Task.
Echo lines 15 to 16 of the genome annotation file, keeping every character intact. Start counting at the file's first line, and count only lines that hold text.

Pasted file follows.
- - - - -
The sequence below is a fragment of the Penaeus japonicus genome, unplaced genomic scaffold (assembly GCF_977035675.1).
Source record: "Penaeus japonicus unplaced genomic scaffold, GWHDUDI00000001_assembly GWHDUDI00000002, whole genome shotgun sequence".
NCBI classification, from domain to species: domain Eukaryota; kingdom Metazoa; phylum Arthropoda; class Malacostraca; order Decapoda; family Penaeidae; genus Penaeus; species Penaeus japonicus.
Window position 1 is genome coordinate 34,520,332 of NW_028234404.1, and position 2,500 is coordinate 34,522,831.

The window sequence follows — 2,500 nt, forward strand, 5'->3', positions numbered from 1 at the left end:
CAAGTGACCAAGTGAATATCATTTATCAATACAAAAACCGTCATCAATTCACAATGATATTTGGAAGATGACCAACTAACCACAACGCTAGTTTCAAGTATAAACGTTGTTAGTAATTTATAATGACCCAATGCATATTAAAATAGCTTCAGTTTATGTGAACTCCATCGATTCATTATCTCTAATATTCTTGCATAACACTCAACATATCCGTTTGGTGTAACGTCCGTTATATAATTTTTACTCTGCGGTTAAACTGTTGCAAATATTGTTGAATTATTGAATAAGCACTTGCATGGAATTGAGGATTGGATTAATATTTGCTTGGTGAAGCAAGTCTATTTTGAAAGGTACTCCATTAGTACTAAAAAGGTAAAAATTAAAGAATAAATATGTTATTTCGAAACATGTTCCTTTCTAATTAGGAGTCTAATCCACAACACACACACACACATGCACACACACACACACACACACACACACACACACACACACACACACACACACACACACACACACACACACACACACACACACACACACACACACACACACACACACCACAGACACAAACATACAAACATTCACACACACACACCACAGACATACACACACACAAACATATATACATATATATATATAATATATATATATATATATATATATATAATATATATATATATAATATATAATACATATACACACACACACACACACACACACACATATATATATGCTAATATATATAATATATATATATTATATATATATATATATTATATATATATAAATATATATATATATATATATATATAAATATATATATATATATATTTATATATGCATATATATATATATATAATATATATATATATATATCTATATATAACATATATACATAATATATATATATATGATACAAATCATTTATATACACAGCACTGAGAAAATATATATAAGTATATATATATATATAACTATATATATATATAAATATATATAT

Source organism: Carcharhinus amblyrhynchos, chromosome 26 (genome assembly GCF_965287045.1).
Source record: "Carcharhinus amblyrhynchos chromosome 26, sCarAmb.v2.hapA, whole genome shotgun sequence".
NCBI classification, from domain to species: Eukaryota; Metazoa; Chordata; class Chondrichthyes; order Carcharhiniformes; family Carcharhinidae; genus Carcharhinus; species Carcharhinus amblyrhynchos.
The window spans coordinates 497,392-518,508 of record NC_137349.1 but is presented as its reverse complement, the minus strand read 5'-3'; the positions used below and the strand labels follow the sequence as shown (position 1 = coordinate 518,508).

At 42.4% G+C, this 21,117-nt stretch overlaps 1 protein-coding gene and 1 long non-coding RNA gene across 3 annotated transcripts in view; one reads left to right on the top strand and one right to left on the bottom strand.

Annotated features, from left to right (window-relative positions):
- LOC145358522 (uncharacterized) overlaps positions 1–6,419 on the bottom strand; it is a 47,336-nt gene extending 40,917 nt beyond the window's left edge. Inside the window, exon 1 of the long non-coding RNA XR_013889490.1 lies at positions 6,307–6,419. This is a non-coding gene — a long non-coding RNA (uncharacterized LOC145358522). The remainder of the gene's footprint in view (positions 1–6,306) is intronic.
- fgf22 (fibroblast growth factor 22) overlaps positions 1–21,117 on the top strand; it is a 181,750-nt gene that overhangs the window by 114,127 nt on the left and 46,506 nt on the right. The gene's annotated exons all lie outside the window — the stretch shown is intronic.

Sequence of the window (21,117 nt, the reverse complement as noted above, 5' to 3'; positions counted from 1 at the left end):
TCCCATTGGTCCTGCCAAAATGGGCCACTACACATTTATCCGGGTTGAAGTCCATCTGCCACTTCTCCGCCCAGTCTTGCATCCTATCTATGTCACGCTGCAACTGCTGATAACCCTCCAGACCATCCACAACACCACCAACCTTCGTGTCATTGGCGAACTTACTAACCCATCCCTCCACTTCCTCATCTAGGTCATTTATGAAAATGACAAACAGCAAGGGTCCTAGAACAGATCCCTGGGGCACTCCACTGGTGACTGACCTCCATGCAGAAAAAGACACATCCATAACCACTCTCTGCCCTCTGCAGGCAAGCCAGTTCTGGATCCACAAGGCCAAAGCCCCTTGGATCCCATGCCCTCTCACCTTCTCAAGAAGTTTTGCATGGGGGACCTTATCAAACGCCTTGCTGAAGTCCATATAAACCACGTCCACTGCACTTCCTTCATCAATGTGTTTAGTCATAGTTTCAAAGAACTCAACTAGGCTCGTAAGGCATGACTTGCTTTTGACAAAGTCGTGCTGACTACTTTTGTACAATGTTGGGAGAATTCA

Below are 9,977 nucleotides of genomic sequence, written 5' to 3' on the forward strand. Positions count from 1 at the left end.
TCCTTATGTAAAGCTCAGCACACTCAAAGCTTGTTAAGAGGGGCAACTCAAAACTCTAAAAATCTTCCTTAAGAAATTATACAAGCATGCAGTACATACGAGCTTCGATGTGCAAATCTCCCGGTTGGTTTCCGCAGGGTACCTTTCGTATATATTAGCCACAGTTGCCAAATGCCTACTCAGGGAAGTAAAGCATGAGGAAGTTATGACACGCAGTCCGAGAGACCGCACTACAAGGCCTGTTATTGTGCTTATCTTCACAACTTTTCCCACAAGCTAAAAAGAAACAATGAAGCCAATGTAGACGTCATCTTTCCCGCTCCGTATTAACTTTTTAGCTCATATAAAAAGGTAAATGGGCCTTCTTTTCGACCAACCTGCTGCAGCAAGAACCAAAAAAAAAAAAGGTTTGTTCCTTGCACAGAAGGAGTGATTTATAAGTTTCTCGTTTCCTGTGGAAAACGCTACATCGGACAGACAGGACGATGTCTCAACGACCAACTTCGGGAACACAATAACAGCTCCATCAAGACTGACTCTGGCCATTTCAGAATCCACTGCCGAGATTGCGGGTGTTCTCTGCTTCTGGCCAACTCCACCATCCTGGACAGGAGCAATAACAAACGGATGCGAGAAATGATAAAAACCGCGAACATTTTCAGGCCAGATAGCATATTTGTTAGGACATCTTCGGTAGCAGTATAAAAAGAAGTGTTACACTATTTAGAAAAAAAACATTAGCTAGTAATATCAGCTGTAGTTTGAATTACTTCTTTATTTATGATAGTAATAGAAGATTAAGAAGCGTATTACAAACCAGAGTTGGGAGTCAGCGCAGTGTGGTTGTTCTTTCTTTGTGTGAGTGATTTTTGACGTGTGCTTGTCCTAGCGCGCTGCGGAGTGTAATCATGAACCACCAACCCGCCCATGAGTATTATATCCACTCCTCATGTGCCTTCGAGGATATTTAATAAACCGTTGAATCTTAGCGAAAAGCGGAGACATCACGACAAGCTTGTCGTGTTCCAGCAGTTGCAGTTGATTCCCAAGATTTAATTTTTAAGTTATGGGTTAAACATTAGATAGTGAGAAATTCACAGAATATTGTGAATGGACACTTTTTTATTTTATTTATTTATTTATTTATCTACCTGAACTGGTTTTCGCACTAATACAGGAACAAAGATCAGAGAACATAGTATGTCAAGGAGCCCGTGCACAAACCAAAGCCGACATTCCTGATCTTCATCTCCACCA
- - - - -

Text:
Sequence of the window (21,117 nt, the reverse complement as noted above, 5' to 3'; positions counted from 1 at the left end):
TCCCATTGGTCCTGCCAAAATGGGCCACTACACATTTATCCGGGTTGAAGTCCATCTGCCACTTCTCCGCCCAGTCTTGCATCCTATCTATGTCACGCTGCAACTGCTGATAACCCTCCAGACCATCCACAACACCACCAACCTTCGTGTCATTGGCGAACTTACTAACCCATCCCTCCACTTCCTCATCTAGGTCATTTATGAAAATGACAAACAGCAAGGGTCCTAGAACAGATCCCTGGGGCACTCCACTGGTGACTGACCTCCATGCAGAAAAAGACACATCCATAACCACTCTCTGCCCTCTGCAGGCAAGCCAGTTCTGGATCCACAAGGCCAAAGCCCCTTGGATCCCATGCCCTCTCACCTTCTCAAGAAGTTTTGCATGGGGGACCTTATCAAACGCCTTGCTGAAGTCCATATAAACCACGTCCACTGCACTTCCTTCATCAATGTGTTTAGTCATAGTTTCAAAGAACTCAACTAGGCTCGTAAGGCATGACTTGCTTTTGACAAAGTCGTGCTGACTACTTTTGTACAATGTTGGGAGAATTCA